The Evolving Framework Of Art

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Even before I enter an art gallery or an exhibition space “certain expectations” are in play regarding proper behavior, etiquettes and expectations. I noticed that preconceived notions such as “do not touch” or “very expensive” are evident due to prior communications or certain rules. These usually create a distance between the art work and myself. There are three elements of fine art in an institutional setting, “the viewer, the space of viewing and the object that is viewed”. When viewing the displayed works, I tend to relate the object being viewed based upon the space in which it appears. The relationship between these components further creates distance between viewer and content of display. It transfers power from the image to the viewing method in the exhibit space.

This thesis will examine the relationship between viewer and artwork in terms of spatial narration and representation by examining how much of art viewed is artist intent and how much is viewer interpretation? What role does a viewer play or is allowed to play in the presentation of art? We will examine the intent to focus only on the object, role of the surrounding space and display conditions and even if both, the artist and the viewer, necessary for an art to reach completion. I will also discuss some of the post war period art that challenged the display of art, by providing many ways to perceive and experience it, including visual, physical and emotional representation. Marcel Duchamp, an artist with pioneering works in The Dada movement from 1950s, discussed that the creation of art began with the artist – often in isolation in the studio – and is not completed until viewed by others (Duchamp n.d.).

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Several artists organized events, crafted performances, as well as massive scaled installations which helped increase public participation by breaking down traditional and perceived barriers between themselves, their work and the viewer. Hence, the work of art, became a two-way exchange. Richard Serra’s explored intimate relationship of an art work to a specific setting. He considered the visual as well as physical relationship of a viewer and the way experiential spaces were created based on its universal qualities of gravity, weight, and ageing (Figure 1). On Top Prop (House of Cards) Richard Serra 1969 Robert Morris, a Minimalistic artist from late 1960s experimented to explore conditions of perception and display as a sculpture always exists somewhere in relationship to someone at some time. His art works were geometric shapes stripped of textures, curated in different configurations and focusing only on the viewer interaction. Robert Morris, Untitled (L-Beams), originally plywood, 8 x 8 x 2 feet, 1965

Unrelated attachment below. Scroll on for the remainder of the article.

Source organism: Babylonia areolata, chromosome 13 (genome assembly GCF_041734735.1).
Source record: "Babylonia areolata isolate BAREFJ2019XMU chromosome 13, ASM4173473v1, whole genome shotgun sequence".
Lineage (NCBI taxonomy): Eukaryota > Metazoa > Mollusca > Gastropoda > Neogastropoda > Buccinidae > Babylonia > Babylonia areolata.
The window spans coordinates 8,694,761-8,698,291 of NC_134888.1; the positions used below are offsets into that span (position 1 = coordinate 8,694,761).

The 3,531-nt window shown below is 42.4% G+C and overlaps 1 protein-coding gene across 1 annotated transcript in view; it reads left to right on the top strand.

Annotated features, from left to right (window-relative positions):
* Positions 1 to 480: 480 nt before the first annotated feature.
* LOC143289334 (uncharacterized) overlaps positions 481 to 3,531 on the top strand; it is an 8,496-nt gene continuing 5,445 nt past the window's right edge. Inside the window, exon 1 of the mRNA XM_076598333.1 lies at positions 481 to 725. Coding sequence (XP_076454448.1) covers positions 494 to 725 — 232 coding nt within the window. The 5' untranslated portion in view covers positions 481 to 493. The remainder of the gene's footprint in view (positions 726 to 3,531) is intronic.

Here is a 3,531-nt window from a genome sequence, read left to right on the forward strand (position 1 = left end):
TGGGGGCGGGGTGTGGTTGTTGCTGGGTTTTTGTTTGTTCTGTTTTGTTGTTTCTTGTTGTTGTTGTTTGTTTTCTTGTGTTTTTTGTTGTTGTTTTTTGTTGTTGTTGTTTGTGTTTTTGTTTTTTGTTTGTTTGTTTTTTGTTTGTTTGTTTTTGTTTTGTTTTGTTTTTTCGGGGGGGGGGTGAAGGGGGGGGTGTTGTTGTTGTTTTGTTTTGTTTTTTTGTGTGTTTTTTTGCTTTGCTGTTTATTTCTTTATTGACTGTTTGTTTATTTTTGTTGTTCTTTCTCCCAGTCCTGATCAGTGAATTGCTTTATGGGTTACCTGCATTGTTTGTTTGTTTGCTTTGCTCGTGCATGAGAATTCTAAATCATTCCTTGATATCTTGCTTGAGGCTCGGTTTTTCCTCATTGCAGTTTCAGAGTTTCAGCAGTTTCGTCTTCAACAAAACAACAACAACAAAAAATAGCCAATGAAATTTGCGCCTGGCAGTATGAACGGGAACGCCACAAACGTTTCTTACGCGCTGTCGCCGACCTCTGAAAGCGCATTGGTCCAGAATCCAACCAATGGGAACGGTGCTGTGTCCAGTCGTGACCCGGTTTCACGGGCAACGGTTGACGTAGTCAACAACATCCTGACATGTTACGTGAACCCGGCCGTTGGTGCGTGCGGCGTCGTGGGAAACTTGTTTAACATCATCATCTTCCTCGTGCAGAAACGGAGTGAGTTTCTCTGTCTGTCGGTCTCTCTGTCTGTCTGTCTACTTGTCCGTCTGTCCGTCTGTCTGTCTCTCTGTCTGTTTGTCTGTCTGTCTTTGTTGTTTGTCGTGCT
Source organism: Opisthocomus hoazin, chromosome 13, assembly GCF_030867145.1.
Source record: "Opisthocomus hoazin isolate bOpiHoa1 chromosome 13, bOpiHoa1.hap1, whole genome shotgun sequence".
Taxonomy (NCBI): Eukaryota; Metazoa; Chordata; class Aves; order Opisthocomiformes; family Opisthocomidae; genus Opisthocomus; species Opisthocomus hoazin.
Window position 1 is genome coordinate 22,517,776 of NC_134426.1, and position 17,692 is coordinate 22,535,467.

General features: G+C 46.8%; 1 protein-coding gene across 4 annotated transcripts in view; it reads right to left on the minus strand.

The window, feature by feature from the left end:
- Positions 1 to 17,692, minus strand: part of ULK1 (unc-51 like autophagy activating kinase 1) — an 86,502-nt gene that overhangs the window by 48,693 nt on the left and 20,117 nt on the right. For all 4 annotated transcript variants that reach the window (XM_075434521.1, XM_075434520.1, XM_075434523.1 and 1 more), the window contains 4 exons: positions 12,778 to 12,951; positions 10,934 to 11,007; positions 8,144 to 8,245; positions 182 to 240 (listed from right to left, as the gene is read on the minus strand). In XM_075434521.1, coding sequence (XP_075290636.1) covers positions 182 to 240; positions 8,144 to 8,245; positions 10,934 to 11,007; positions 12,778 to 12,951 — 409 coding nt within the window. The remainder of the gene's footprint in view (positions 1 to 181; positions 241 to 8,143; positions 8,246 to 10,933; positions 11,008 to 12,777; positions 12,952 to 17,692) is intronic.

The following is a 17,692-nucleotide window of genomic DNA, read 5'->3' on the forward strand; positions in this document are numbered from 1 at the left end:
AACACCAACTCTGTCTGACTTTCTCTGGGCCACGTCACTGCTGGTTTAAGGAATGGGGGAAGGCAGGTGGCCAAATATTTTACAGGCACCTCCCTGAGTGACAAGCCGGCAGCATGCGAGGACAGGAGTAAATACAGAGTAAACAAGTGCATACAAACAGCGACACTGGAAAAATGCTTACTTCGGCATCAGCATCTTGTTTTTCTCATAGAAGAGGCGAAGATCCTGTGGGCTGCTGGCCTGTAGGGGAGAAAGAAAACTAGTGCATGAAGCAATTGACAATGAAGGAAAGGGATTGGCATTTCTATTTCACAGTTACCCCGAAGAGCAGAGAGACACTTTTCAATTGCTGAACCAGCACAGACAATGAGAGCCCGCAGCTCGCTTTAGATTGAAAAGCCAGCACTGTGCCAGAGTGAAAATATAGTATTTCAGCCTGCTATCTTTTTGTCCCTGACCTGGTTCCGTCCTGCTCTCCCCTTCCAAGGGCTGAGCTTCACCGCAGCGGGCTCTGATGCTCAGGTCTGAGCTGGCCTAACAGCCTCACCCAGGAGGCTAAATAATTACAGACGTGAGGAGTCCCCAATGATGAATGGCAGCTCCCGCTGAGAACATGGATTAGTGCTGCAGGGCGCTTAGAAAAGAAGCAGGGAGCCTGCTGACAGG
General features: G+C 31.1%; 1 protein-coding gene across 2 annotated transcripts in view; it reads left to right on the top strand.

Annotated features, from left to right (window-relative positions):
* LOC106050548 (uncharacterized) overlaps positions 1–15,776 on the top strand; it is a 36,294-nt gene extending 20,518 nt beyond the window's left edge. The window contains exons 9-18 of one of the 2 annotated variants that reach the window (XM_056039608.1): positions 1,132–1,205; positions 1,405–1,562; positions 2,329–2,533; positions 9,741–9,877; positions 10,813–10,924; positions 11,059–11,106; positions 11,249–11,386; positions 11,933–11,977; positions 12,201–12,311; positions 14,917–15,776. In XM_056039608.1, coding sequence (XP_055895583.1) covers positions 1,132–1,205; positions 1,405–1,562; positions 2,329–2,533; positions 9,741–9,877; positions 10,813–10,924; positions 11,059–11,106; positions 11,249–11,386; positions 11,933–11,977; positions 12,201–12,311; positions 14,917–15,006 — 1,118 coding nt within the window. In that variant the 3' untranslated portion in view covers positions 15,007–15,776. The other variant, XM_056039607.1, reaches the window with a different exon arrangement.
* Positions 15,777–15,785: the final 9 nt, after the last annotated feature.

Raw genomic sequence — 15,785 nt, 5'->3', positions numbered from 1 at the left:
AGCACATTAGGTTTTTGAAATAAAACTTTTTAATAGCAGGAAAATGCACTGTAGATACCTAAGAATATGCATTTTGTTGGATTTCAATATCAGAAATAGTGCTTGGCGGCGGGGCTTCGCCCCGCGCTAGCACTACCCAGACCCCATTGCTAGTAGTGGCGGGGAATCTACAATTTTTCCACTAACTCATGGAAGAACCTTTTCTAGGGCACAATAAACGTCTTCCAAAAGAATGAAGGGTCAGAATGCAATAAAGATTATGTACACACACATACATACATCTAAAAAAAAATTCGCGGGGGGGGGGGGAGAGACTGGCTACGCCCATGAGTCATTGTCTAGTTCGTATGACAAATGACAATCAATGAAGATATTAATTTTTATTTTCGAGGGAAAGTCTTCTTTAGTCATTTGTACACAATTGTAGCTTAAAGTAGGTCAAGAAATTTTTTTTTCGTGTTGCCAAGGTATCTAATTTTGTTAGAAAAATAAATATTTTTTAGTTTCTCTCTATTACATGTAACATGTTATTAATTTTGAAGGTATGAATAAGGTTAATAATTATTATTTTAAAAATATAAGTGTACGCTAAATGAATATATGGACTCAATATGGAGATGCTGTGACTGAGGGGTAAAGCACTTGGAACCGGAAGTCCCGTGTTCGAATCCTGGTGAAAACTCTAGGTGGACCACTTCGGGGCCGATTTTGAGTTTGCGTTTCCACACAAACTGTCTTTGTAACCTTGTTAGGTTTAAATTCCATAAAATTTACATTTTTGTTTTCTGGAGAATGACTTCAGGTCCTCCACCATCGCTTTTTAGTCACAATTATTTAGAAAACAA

For his first prominent earth work, Double Negative (the 1960 capture of the two trenches cut on Mormon Mesa, Nevada), Michael Heizer quoted “There is nothing there, yet it is still a sculpture”. . He set a new relation of the viewer, the earth and the art itself with his massive scale of modern art. He used earth as his medium and created an incomplete trench with empty space (Figure 3). (Tarasen n.d.) Michael Heizer – 1970 Double Negative: 1500’ long, 50′ deep, 30′ wide Art can be much more than a painting on a wall, or a piece of sculpture on a pedestal. Over the mid-20th century, art continued to evolve in more forms by opening the process of creation (cast, press, fold, excavation, etc.). Hence, mid-20th century artists gave up a measure of control over their works and had more trust in the viewer-turned-participant.

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